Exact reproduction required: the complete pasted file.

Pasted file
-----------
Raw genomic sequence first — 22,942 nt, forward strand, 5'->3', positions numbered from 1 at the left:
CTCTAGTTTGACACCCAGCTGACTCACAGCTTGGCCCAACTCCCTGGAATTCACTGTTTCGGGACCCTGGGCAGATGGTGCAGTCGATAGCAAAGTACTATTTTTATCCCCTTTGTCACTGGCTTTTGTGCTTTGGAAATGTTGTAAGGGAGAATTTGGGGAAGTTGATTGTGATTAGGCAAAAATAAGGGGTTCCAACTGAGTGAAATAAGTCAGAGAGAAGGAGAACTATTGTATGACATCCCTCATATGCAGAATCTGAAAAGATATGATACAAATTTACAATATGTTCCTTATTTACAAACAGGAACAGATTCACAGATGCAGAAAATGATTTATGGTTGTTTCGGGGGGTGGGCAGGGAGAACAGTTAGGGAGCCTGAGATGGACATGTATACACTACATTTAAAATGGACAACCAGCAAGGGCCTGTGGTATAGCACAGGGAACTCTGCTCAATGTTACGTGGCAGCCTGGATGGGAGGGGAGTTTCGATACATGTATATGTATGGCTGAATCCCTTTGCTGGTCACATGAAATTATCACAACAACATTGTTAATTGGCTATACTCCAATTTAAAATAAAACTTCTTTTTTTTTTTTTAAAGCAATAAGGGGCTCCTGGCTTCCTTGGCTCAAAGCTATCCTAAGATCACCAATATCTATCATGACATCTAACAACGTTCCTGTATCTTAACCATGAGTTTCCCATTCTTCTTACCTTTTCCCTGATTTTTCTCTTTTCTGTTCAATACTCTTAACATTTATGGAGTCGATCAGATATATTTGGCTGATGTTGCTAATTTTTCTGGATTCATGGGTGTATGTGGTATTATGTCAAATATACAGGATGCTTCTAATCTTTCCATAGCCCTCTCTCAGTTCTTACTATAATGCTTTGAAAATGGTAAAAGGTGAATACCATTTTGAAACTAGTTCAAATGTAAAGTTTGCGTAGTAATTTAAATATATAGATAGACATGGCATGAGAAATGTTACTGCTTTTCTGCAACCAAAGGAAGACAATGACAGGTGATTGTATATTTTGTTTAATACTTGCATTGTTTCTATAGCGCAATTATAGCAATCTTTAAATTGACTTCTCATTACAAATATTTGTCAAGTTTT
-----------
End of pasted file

Raw genomic sequence first — 22,942 nt, forward strand, 5'->3', positions numbered from 1 at the left:
CTCTAGTTTGACACCCAGCTGACTCACAGCTTGGCCCAACTCCCTGGAATTCACTGTTTCGGGACCCTGGGCAGATGGTGCAGTCGATAGCAAAGTACTATTTTTATCCCCTTTGTCACTGGCTTTTGTGCTTTGGAAATGTTGTAAGGGAGAATTTGGGGAAGTTGATTGTGATTAGGCAAAAATAAGGGGTTCCAACTGAGTGAAATAAGTCAGAGAGAAGGAGAACTATTGTATGACATCCCTCATATGCAGAATCTGAAAAGATATGATACAAATTTACAATATGTTCCTTATTTACAAACAGGAACAGATTCACAGATGCAGAAAATGATTTATGGTTGTTTCGGGGGGTGGGCAGGGAGAACAGTTAGGGAGCCTGAGATGGACATGTATACACTACATTTAAAATGGACAACCAGCAAGGGCCTGTGGTATAGCACAGGGAACTCTGCTCAATGTTACGTGGCAGCCTGGATGGGAGGGGAGTTTCGATACATGTATATGTATGGCTGAATCCCTTTGCTGGTCACATGAAATTATCACAACAACATTGTTAATTGGCTATACTCCAATTTAAAATAAAACTTCTTTTTTTTTTTTTAAAGCAATAAGGGGCTCCTGGCTTCCTTGGCTCAAAGCTATCCTAAGATCACCAATATCTATCATGACATCTAACAACGTTCCTGTATCTTAACCATGAGTTTCCCATTCTTCTTACCTTTTCCCTGATTTTTCTCTTTTCTGTTCAATACTCTTAACATTTATGGAGTCGATCAGATATATTTGGCTGATGTTGCTAATTTTTCTGGATTCATGGGTGTATGTGGTATTATGTCAAATATACAGGATGCTTCTAATCTTTCCATAGCCCTCTCTCAGTTCTTACTATAATGCTTTGAAAATGGTAAAAGGTGAATACCATTTTGAAACTAGTTCAAATGTAAAGTTTGCGTAGTAATTTAAATATATAGATAGACATGGCATGAGAAATGTTACTGCTTTTCTGCAACCAAAGGAAGACAATGACAGGTGATTGTATATTTTGTTTAATACTTGCATTGTTTCTATAGCGCAATTATAGCAATCTTTAAATTGACTTCTCATTACAAATATTTGTCAAGTTTT